Three hikers had the most thrilling five seconds of their lives Friday afternoon when a grizzly bear charged them in the Cabinet Mountains Wilderness. U.S. Forest Service wilderness ranger Charlie Clough and two Wisconsin residents were on a trail through a huckleberry patch between Upper Geiger Lake and Lost Buck Pass when a sow grizzly and its 2- or 3-year-old youngster appeared about 100 feet ahead of them.
About a dozen members of Libby Revitalization Inc. met with the Lincoln County Commissioners Wednesday to express their concerns and frustration over what they see as the county's lack of vigor in enforcing community decay regulations. According to the group, of 19 violations it has reported in the city, 15 properties have been cleaned and some citations issued while only one of 22 in the county has been cleaned.
Gasoline prices are prompting lots of grumbling these days with the price of regular unleaded rising above $2.80 in Libby and diesel topping out at $3.01 last week. Motorists sometimes saw fuel prices climb twice in the same day.
Treasure Mountain's management designation should be changed from recommended wilderness to non-motorized backcountry, according to a citizens group studying the starting option for Kootenai National Forest's management plan update. Most people at the meeting wanted to keep chances alive for ski development on the mountain.
Four Hurricane Katrina victims, including a 3-year-old child with cerebral palsy, will arrive in Libby this week to begin putting their lives back together. They will stay with two local families whose strong faith has prompted them to do more than contribute money for disaster relief.
More than a year after making its original offer, a local nonprofit group is the only one to make a proposal to purchase Libby's historic high school. While the school board set an asking price of $350,000, Friends of Historic Libby High School offered $100,000 cash and up to $250,000 in in-kind services toward providing water, sewer, electrical and heating systems for the building.
Letters to an estimated 700 members of W.R. Grace's medical plan are raising concerns about a potential loss of benefits. Some plan members were told that a review by experts indicated that they had no asbestos-related condition but that they would be kept on the plan, and others received confirmation of an asbestos-related "condition or illness" along with a summary of scaled-back benefits.
Rejecting a last-minute plea from a local group hoping to buy the property, Libby School District trustees voted Tuesday to demolish the old high school. The decision came on a 4-1 vote, with Lisa Bardole, Jim England, John Herrmann and Teri Kelly supporting the motion and Jerry Frament voting against.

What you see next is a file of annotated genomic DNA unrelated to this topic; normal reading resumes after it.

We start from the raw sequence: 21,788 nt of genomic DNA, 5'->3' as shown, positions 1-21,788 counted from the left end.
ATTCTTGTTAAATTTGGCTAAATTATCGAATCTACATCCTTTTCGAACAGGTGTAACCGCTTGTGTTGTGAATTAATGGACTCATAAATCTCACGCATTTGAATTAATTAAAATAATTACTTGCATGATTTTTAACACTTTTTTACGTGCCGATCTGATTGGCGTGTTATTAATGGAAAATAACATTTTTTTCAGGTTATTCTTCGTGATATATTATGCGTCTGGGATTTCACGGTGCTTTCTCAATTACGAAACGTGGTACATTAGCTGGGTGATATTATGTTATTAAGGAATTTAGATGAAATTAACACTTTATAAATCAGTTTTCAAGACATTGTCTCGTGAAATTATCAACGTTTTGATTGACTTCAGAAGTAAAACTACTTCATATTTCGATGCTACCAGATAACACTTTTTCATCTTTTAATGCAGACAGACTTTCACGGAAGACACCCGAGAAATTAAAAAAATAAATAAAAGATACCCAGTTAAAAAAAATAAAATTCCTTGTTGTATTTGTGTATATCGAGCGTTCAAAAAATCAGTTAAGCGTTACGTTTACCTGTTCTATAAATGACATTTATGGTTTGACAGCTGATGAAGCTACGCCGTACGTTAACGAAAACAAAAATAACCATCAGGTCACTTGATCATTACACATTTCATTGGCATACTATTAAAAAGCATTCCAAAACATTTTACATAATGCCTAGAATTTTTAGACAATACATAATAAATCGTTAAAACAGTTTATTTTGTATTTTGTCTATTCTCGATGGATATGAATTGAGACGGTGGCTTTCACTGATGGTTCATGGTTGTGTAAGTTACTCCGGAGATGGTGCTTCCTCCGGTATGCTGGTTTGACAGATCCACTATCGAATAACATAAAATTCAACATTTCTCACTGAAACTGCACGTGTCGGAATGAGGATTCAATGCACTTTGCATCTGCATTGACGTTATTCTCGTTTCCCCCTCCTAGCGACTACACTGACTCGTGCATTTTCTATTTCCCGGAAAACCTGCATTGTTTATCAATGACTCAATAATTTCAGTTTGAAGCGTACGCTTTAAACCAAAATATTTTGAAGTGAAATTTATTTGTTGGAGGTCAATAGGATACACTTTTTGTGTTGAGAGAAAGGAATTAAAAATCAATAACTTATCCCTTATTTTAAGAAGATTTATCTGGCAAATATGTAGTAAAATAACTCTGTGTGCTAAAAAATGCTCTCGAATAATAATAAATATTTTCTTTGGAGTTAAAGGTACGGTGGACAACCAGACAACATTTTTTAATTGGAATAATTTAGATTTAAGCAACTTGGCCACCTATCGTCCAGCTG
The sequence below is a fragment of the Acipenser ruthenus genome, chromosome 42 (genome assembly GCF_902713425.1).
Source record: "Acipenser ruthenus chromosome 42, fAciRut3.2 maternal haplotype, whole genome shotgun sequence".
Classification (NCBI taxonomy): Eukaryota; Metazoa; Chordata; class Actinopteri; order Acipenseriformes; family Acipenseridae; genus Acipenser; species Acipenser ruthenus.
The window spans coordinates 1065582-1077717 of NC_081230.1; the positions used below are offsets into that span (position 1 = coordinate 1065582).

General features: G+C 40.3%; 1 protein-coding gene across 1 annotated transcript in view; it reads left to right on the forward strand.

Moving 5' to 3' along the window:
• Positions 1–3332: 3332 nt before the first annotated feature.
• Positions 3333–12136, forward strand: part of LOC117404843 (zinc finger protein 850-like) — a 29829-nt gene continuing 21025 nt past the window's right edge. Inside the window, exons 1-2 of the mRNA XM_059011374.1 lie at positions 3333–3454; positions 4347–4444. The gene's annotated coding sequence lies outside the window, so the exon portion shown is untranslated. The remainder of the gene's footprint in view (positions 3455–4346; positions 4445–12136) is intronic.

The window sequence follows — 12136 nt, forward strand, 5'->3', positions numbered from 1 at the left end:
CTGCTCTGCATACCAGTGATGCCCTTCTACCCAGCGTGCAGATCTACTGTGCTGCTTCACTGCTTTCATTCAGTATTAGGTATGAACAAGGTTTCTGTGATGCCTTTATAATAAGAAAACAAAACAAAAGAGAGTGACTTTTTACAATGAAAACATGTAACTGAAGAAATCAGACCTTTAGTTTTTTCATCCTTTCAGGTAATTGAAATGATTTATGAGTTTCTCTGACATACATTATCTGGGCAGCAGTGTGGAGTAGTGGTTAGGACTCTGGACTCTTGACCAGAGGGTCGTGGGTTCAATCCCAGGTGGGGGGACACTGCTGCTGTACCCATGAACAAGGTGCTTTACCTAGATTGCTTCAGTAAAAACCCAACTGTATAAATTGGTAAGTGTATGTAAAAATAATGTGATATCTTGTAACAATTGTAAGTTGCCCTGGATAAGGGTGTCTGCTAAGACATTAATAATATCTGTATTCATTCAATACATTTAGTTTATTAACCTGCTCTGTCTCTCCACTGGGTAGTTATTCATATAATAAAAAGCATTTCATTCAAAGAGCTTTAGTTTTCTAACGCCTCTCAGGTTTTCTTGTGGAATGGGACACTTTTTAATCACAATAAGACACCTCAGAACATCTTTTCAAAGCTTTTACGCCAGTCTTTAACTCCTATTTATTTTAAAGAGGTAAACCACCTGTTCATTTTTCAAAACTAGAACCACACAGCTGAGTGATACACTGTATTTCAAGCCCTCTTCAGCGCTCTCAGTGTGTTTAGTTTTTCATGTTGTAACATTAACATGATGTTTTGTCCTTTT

Residents at the end of Kootenai River Road are getting organized to fight a Bonneville Power Administration proposal that could expand the existing transmission line right-of-way. The BPA informed residents that it is looking at rebuilding 17 miles of the transmission line and towers, which are about 50 years old.
Ownership of the former Stimson mill site is being transferred from the Lincoln County Port Authority to a newly formed industrial district governed by a subset of the port authority's board. The primary reason for the change is to allow for more discretion in the sale of portions of the property.
Two timber sales on the Kootenai National Forest have been put on temporary hold by U.S. Forest Service reviewing officers after appeals by a Missoula environmental group. Forest Supervisor Bob Castaneda said he anticipates the agency's decision to rework environmental impact statements for the Northeast Yaak and Green Mountain sales will take a couple of months.
Wildlife officials say they will make a priority of keeping the public informed as they plan additional grizzly bear releases in the Cabinet Mountains. Kootenai National Forest Supervisor Bob Castaneda said the Cabinets can support more grizzlies and that he favors bringing them from other places in the state.
A grizzly bear released Oct. 2 in the west Cabinet Mountains has wandered about four miles northwest and is staying away from any major roads, according to signals from the bear's radio collar. The female bear, estimated to be about 7 years old and weighing 275 pounds, was trapped in the Flathead Range and released in the vicinity of Spar Lake as part of efforts to bolster the Cabinet grizzly population.
Law enforcement officials in Lincoln County have begun cracking down on underage drinkers.
Twenty citations for minor in possession of alcohol were issued during the past six weeks, compared with 81 violations in the county during all of 2004.
Kootenai National Forest supervisor Bob Castaneda unveiled changes to the proposed forest management plan that delighted motorized recreation users but angered environmentalists. The issue centers on 89,000 acres previously marked as proposed wilderness but re-designated as "wild lands."
The Libby School Board has decided to consider once again the possible sale of the old high school. After three years of discussion about the building's fate, the board voted recently to demolish the structure, but an Oct. 1 letter of interest from ConoverBond Development of Spokane has convinced trustees to keep the issue open for another month.
Local health officials do not anticipate a shortage of flu vaccine this fall, although two local clinics are still waiting for their supplies. Both the Libby Clinic and the Lincoln County Community Health Center expect to receive vaccine this week.